That old phrase “the more the merrier” is ringing a little hollow in Republican ranks. By the time the first candidate forum rolls around in August, maybe one and a half dozen contenders will be officially in the race. That will make for a crowded stage unless someone gets crowded out, and that’s bound to happen to a few someones.
Fox News, hosting the opening debate in Cleveland Aug. 6, declared it will limit the number of candidates to the top 10 in an average of several polls. That means a very unhappy half a dozen or so, possibly including the lone female contender, won’t make it.
CNN puts on the second debate, Sept. 16 at the Ronald Reagan Presidential Library in California, and deals with the teeming field by splitting it into two segments, requiring participants to register at least 1 percent in the polls.
Grumbling is bound to ensue. Especially for Fox as the uninvited stew in indignation. But for CNN, too, if the candidates in the also-rans segment feel like they’re being slighted in any way.
With either format, there’s no getting away from the reality that a lot of people will be on stage for probably no more than 90 minutes. The stakes will be high, especially for low-polling candidates, to make a big splash. That is fraught with the possibility that someone could make an outrageous statement that Democrats and their allies in the press would use to tar the whole party.
Another hazard is a debate moderator could throw out a question that could boomerang in a way to make the party look unreasonable. That happened in 2012 when a moderator asked the candidates to raise their hands if they would support a $1 tax increase in return for $10 in spending cuts. No candidate did. Later, when a few of them got to explain, they reasonably argued that history shows such deals mean the tax hike comes right away and the spending cuts never.
The plain truth is a big number of candidates on the stage prevents a substantive discussion of issues. Which is too bad as the party boasts a lot of thoughtful people who could provide that kind of debate.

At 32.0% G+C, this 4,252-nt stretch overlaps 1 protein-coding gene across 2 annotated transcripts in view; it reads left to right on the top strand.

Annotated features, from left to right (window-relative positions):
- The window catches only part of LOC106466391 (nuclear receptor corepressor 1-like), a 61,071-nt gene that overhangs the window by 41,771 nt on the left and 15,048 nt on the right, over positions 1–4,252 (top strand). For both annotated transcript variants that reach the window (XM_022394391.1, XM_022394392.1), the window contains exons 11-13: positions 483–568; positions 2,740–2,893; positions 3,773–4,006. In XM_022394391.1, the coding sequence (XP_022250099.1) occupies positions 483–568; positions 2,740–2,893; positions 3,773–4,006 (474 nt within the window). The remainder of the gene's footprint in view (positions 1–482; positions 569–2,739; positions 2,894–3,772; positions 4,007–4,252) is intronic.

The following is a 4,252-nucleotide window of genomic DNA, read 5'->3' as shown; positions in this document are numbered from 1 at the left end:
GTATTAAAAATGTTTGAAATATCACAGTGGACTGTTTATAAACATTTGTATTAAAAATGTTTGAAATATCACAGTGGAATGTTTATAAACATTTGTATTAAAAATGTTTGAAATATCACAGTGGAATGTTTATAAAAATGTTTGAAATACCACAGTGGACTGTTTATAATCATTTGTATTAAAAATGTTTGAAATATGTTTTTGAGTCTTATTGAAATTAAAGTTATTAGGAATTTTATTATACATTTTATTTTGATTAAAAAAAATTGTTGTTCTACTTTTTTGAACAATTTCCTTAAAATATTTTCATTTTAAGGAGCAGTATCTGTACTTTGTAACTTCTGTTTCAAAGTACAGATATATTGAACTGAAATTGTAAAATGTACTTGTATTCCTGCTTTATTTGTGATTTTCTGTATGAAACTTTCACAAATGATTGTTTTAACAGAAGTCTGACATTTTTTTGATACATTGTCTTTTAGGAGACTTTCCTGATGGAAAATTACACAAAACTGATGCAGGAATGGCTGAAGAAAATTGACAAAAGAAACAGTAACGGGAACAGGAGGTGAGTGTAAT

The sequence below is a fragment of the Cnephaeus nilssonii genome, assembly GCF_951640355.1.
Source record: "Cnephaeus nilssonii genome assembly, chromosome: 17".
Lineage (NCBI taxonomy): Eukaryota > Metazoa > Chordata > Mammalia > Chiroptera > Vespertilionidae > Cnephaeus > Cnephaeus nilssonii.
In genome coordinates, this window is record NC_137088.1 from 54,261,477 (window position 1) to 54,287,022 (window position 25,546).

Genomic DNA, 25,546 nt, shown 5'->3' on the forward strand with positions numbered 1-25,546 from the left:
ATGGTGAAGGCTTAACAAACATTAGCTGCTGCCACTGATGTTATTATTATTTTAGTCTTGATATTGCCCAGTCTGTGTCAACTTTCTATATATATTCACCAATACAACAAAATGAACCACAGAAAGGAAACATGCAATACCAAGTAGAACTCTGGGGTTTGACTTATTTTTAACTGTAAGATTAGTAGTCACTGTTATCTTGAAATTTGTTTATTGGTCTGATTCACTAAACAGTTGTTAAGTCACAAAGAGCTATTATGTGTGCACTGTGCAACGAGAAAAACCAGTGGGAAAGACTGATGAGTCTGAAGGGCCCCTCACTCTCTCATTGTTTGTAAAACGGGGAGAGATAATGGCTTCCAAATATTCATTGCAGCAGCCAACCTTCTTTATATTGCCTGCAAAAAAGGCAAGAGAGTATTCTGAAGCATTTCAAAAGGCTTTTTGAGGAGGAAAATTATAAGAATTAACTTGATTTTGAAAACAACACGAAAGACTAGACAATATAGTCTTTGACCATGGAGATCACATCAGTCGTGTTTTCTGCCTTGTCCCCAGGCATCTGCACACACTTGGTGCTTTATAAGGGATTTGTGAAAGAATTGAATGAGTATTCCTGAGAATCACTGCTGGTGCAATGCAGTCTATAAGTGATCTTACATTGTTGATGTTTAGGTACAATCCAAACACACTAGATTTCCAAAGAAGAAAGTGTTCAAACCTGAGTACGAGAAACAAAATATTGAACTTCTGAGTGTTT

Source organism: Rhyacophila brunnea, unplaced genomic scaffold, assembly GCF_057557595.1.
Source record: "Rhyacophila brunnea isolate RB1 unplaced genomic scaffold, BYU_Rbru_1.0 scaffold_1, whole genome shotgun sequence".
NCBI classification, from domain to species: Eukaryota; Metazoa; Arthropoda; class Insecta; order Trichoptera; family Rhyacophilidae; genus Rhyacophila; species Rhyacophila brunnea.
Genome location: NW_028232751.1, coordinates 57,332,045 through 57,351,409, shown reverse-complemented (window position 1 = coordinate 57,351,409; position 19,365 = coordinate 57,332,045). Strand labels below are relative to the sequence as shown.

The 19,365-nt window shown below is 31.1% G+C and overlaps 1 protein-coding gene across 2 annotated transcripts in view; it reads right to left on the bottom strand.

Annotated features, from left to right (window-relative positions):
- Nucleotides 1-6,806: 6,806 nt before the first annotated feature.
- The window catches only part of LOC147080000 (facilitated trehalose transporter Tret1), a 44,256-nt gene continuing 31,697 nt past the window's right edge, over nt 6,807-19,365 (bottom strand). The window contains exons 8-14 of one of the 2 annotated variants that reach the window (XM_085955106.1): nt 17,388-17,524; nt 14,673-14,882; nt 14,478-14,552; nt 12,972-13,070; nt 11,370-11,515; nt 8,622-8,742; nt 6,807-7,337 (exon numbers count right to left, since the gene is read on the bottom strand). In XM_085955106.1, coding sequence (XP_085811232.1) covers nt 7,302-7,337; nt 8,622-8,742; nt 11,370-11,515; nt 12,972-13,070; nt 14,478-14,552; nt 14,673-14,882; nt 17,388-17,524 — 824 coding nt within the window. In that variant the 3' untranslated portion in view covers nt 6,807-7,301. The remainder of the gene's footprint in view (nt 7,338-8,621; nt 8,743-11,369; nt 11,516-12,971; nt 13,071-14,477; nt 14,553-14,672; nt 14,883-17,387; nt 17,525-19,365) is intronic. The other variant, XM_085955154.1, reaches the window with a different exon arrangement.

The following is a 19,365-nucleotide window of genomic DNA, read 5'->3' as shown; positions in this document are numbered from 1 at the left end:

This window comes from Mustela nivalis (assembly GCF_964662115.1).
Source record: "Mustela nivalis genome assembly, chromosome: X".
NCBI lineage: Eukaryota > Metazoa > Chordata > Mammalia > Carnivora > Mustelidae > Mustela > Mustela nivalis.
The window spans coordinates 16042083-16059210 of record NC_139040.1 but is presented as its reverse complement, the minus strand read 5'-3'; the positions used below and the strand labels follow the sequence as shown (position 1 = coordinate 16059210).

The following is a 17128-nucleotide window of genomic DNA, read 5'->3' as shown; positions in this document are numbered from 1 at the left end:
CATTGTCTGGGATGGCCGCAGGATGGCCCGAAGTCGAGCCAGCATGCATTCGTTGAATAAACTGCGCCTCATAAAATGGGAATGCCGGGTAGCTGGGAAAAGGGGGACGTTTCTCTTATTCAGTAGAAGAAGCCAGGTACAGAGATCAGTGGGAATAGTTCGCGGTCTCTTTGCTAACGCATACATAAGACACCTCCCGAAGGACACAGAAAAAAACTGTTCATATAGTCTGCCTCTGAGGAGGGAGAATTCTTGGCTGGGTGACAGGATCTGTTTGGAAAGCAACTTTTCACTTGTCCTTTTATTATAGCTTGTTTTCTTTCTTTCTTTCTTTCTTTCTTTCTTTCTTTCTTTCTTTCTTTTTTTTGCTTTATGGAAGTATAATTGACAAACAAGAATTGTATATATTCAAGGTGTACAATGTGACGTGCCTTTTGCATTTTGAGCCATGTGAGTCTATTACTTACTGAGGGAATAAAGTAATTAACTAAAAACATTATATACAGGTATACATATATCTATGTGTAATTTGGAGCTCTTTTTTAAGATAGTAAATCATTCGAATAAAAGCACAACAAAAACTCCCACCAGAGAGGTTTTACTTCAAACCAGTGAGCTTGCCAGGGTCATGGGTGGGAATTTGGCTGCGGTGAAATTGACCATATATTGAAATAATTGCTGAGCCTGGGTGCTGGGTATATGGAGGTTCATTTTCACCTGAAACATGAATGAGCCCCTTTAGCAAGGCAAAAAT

Republicans, with good cause, can assert their cornucopia of presidential hopefuls represents a vibrant, diverse party in sharp contrast to the dreary prospect of little if any contest for the Democrat Party in what seems to be the inevitable coronation of Hillary Clinton.
Still, another simple truth is that there may be 18, 19, 20 or more contenders on the GOP side but only a half dozen or so have any real hope of the nomination. A Rick Santorum or Mike Huckabee might be able to score big in a primary or two but neither is going to be the nominee. Neither will the inspiring Dr. Ben Carson nor the impressive Carly Fiorina — being president requires some political office experience and they don’t have it.
Forecasting in politics is always risky, and surprises do happen. But we do have a pretty good idea of who are the top contenders, the frontrunners if you will. Jeb Bush, Marco Rubio and Scott Walker are obvious choices. Ohio Gov. John Kasich, when and if he gets in, likely will move up by virtue of his resounding re-election in a critical competitive state. Rand Paul makes impressive showings in some poll match-ups against Clinton, suggesting his libertarian views have appeal beyond the GOP. Add to those maybe Chris Christie, who appears to be making a comeback from political purgatory with well-reasoned policy positions, or the sharp-witted Ted Cruz. Lindsey Graham, George Pataki or someone else not on our radar might break out.
A discussion by no more than half a dozen candidates would be the most meaningful. But there’s no way to limit a debate to such a field. The Republicans are learning the meaning of another old phrase: “too much of a good thing.”